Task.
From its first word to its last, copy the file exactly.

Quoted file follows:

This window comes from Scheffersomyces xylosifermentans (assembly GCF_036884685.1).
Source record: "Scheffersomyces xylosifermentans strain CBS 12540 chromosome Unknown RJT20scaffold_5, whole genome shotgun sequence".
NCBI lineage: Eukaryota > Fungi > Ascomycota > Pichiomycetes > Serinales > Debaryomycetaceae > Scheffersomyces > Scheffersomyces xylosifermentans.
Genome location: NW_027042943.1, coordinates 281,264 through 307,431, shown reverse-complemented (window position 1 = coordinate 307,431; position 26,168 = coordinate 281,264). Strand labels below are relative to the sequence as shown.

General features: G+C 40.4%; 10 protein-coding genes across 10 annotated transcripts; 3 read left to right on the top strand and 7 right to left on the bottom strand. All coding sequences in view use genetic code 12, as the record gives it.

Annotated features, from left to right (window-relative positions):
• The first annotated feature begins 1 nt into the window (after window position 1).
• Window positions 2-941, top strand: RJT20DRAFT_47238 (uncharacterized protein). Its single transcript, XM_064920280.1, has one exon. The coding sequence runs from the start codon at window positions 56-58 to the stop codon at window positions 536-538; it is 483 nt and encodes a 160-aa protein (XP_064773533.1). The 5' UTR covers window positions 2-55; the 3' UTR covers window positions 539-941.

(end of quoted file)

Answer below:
This window comes from Scheffersomyces xylosifermentans (assembly GCF_036884685.1).
Source record: "Scheffersomyces xylosifermentans strain CBS 12540 chromosome Unknown RJT20scaffold_5, whole genome shotgun sequence".
NCBI lineage: Eukaryota > Fungi > Ascomycota > Pichiomycetes > Serinales > Debaryomycetaceae > Scheffersomyces > Scheffersomyces xylosifermentans.
Genome location: NW_027042943.1, coordinates 281,264 through 307,431, shown reverse-complemented (window position 1 = coordinate 307,431; position 26,168 = coordinate 281,264). Strand labels below are relative to the sequence as shown.

General features: G+C 40.4%; 10 protein-coding genes across 10 annotated transcripts; 3 read left to right on the top strand and 7 right to left on the bottom strand. All coding sequences in view use genetic code 12, as the record gives it.

Annotated features, from left to right (window-relative positions):
• The first annotated feature begins 1 nt into the window (after window position 1).
• Window positions 2-941, top strand: RJT20DRAFT_47238 (uncharacterized protein). Its single transcript, XM_064920280.1, has one exon. The coding sequence runs from the start codon at window positions 56-58 to the stop codon at window positions 536-538; it is 483 nt and encodes a 160-aa protein (XP_064773533.1). The 5' UTR covers window positions 2-55; the 3' UTR covers window positions 539-941.